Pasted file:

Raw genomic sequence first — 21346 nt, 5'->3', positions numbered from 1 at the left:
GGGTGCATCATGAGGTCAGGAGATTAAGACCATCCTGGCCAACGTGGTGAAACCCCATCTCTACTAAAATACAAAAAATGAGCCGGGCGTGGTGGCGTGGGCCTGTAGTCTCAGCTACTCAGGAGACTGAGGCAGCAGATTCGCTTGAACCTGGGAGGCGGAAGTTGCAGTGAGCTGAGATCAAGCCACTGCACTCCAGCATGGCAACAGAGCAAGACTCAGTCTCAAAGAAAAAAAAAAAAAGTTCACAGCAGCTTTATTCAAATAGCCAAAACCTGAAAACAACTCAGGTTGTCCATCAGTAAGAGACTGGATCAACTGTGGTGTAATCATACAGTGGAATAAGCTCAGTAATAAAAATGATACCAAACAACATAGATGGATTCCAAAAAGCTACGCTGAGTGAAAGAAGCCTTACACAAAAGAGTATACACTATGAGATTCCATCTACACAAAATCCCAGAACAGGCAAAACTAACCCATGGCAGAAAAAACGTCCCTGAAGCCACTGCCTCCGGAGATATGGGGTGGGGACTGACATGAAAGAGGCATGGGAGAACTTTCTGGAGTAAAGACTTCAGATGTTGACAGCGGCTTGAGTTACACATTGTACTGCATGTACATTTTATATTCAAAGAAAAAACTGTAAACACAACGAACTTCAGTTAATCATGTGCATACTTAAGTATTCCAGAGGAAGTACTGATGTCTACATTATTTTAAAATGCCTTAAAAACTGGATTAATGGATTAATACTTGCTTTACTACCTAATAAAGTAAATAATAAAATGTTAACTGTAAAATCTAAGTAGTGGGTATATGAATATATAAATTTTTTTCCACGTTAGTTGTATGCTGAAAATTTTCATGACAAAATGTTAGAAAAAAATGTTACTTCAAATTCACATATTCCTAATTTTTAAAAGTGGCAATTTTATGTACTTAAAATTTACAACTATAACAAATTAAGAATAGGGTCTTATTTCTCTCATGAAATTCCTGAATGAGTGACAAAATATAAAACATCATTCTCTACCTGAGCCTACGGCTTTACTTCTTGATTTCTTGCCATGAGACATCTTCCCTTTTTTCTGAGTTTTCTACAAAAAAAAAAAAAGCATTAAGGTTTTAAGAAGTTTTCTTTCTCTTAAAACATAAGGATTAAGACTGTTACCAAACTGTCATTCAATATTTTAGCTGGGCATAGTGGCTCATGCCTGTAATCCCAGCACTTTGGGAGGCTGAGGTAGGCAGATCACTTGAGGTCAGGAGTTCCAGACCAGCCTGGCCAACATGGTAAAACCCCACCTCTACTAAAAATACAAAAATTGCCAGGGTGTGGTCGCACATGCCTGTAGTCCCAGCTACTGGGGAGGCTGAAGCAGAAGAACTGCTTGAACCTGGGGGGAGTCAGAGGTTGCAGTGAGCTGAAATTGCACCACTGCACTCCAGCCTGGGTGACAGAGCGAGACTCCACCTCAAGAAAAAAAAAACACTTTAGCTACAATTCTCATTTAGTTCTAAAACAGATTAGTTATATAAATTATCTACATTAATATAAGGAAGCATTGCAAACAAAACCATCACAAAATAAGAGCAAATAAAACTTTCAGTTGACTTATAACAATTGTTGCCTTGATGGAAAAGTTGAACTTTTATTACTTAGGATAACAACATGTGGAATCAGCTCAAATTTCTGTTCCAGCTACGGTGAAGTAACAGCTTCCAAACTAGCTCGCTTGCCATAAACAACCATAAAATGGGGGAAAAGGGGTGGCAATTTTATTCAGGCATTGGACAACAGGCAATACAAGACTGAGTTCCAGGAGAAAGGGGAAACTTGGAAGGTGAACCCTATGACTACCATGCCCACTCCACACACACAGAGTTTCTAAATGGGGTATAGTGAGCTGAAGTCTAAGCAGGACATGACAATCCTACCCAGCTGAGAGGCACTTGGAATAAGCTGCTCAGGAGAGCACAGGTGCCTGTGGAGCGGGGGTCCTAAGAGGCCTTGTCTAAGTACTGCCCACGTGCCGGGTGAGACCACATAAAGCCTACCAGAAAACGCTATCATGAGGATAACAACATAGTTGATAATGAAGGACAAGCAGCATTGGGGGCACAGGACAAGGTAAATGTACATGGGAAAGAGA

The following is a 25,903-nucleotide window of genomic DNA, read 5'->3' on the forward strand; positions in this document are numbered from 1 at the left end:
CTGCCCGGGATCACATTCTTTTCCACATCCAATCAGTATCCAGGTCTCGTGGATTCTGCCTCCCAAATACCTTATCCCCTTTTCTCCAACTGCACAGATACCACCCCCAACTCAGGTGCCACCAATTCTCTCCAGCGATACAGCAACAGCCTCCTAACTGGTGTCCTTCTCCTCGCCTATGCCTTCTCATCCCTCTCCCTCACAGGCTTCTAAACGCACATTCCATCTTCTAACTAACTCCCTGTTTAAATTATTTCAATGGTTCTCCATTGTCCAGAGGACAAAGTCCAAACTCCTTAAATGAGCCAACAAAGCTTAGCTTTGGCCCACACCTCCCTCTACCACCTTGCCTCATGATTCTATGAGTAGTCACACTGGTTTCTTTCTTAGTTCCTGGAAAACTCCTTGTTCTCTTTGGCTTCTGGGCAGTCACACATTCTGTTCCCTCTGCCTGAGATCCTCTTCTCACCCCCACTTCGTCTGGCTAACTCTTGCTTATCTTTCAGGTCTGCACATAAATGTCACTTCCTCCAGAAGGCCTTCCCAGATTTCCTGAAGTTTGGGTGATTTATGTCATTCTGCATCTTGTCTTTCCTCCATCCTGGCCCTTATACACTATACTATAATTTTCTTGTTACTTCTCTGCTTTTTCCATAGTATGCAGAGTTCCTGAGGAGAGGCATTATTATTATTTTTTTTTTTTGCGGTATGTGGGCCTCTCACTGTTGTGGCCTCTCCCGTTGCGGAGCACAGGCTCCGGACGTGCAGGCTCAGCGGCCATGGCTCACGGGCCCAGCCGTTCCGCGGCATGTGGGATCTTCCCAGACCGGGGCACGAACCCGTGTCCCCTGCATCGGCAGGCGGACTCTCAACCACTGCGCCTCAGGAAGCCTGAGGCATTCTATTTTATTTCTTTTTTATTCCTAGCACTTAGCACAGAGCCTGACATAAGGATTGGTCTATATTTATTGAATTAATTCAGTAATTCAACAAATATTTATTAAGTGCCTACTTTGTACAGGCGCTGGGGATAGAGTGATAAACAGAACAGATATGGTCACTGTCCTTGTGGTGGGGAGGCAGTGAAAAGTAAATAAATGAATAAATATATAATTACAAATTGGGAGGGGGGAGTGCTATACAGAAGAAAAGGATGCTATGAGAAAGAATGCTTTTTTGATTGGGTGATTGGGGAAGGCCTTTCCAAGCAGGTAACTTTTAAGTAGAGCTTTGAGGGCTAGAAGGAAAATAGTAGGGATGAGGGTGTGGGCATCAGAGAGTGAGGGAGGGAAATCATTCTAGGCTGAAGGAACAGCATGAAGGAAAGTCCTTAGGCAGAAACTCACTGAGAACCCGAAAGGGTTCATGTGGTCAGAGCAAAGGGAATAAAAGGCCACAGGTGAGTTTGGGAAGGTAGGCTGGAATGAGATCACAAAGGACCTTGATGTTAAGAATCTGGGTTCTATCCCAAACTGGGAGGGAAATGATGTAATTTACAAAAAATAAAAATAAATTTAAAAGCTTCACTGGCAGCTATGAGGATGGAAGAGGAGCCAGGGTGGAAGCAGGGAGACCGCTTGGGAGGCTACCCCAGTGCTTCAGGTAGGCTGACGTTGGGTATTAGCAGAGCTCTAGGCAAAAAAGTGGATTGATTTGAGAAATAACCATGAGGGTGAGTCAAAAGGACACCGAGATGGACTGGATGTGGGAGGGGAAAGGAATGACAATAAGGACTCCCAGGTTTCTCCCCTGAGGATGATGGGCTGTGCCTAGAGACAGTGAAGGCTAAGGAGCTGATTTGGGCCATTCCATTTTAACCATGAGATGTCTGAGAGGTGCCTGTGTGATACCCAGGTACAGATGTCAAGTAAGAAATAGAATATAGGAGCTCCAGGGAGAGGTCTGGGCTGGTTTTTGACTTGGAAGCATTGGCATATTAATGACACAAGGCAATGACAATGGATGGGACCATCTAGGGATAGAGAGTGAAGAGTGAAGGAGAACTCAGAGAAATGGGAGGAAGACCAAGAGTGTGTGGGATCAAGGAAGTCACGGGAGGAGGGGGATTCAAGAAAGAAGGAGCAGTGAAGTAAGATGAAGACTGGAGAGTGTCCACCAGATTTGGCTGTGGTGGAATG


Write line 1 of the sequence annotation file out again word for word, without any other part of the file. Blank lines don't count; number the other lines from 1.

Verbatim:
Raw genomic sequence first — 21346 nt, 5'->3', positions numbered from 1 at the left: